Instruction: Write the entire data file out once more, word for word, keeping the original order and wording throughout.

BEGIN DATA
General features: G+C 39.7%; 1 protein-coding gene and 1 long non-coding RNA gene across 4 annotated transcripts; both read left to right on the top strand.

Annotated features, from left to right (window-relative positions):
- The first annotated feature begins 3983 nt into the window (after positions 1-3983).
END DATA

General features: G+C 39.7%; 1 protein-coding gene and 1 long non-coding RNA gene across 4 annotated transcripts; both read left to right on the top strand.

Annotated features, from left to right (window-relative positions):
- The first annotated feature begins 3983 nt into the window (after positions 1-3983).